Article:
Autocats take up PGM slack from jewellery in China

26th March 2004 By: candice haase

The rapid growth of the automotive market in China, coupled with increasing emission-control regulations, places the market for catalysts in that country as a rapidly-growing consumer of platinum-group metals (PGMs).

Johnson Matthey market research and planning director Mike Steel informs Mining Weekly that, by 2008, the produc- tion of light-duty vehicles, including cars and light-duty trucks, is expected to reach about 7,4-million units a year.

He estimates that about 70% of the light-duty vehicles in China currently have catalysts to meet emission standards equivalent to Euro Stage I requirements.

These standards regulate the emission of carbon monoxide, hydrocarbons and the oxides of nitrogen from vehicles. The introduction of emission standards, such as the US Clean Air Act Amendment of 1970, and the evolution of these regulations, continues to influence the varying pattern of use of platinum, palladium and rhodium on autocatalysts.

Euro Stage II standards were introduced to Beijing and Shanghai in January and March last year respectively.

Nationwide compliance to these standards is scheduled for July this year.

“As a result of tax incentives, many vehicles already comply with the tighter limits,” Steel comments.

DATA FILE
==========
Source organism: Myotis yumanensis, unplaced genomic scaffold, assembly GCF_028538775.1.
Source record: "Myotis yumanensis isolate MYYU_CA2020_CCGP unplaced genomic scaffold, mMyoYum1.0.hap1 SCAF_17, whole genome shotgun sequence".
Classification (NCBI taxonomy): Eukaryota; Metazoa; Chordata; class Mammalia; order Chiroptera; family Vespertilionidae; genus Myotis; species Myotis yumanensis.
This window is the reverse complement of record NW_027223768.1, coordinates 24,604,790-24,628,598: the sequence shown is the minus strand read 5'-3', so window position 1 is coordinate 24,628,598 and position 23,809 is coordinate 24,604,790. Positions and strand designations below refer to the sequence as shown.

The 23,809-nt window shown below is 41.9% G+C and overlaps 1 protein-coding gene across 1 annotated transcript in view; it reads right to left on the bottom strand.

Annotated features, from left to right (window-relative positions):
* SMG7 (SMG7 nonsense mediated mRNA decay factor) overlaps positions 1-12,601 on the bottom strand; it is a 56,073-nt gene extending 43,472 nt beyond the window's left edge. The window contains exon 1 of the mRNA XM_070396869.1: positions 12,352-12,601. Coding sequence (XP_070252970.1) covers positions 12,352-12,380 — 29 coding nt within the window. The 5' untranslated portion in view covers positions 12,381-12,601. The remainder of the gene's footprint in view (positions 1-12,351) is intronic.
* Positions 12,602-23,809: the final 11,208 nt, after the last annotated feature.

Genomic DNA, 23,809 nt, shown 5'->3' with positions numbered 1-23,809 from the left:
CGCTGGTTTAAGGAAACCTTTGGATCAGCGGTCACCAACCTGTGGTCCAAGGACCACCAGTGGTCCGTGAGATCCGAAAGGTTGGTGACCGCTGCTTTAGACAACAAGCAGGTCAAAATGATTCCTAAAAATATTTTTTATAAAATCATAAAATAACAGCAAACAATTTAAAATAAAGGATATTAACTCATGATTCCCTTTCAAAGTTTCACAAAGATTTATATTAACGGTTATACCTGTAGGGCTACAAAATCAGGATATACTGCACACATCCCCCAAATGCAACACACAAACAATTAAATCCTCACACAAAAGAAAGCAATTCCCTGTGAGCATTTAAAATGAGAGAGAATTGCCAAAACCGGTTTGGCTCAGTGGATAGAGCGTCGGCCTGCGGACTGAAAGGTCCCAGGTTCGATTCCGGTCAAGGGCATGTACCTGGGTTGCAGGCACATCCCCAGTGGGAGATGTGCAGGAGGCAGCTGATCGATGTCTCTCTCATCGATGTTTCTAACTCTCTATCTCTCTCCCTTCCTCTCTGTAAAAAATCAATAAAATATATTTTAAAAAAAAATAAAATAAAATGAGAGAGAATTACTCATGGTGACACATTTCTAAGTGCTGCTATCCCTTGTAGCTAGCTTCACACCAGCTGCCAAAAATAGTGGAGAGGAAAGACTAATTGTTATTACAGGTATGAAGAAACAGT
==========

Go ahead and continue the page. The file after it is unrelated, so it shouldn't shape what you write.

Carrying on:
The introduction of Euro Stage III compliance requirements in Beijing and Shanghai in 2005/6, followed by the rest of China in 2008, will see over 90% of light-duty vehicles incorporating catalysts, the platinum-market analyst predicts.

“To meet Euro Stage III standards, catalysts will be loaded more heavily with PGM than at present,” Steel comments.

However, the amount of platinum used in autocatalysts is nowhere near that consumed in jewellery manufacture, Impala Platinum manager of strategy and business development Bob Gilmour comments.

“Platinum use in the Chinese catalyst market last year was in the region of 100 000 ounces,” he informs. That said, however, Gilmour notes that the impact of a high platinum price on the jewellery market will become apparent towards mid-year when manufacturers will have to enter the market to buy metal to replenish retail stocks.

In November last year, Johnson Matthey estimated that the demand for platinum in jewellery manufacturing in China would fall from 1,48-million ounces in 2002 to 1,2-million ounces in 2003.

“As for the current year, it is true that the high prices seen for platinum recently have begun to have a negative effect,” Steel notes. He adds that, if the high prices continue, the market this year is expected to fall back even further.

“We predict the demand for platinum jewellery coming down a further 10% in the Chinese jewellery market,” Gilmour comments. However, private consumers still seem to be eager to buy platinum jewellery.

“The problem is that the profit margins for manufacturers and retailers have been squeezed as metal prices have risen faster than increases in retail selling prices,” Steel explains.

Only once retailers have adjusted their prices to enable the industry to continue making adequate profits will industry analysts be able to assess the effect high metal prices may have on jewellery demand.